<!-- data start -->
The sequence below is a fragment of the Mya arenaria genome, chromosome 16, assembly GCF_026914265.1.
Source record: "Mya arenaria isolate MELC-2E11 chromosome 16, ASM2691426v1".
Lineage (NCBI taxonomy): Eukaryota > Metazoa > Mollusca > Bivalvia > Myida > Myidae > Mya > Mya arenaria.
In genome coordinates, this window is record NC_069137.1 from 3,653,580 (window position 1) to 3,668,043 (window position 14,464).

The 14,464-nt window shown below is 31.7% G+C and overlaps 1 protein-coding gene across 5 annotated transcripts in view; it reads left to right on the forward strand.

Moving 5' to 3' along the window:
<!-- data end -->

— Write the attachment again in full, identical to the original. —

The sequence below is a fragment of the Mya arenaria genome, chromosome 16, assembly GCF_026914265.1.
Source record: "Mya arenaria isolate MELC-2E11 chromosome 16, ASM2691426v1".
Lineage (NCBI taxonomy): Eukaryota > Metazoa > Mollusca > Bivalvia > Myida > Myidae > Mya > Mya arenaria.
In genome coordinates, this window is record NC_069137.1 from 3,653,580 (window position 1) to 3,668,043 (window position 14,464).

The 14,464-nt window shown below is 31.7% G+C and overlaps 1 protein-coding gene across 5 annotated transcripts in view; it reads left to right on the forward strand.

Moving 5' to 3' along the window: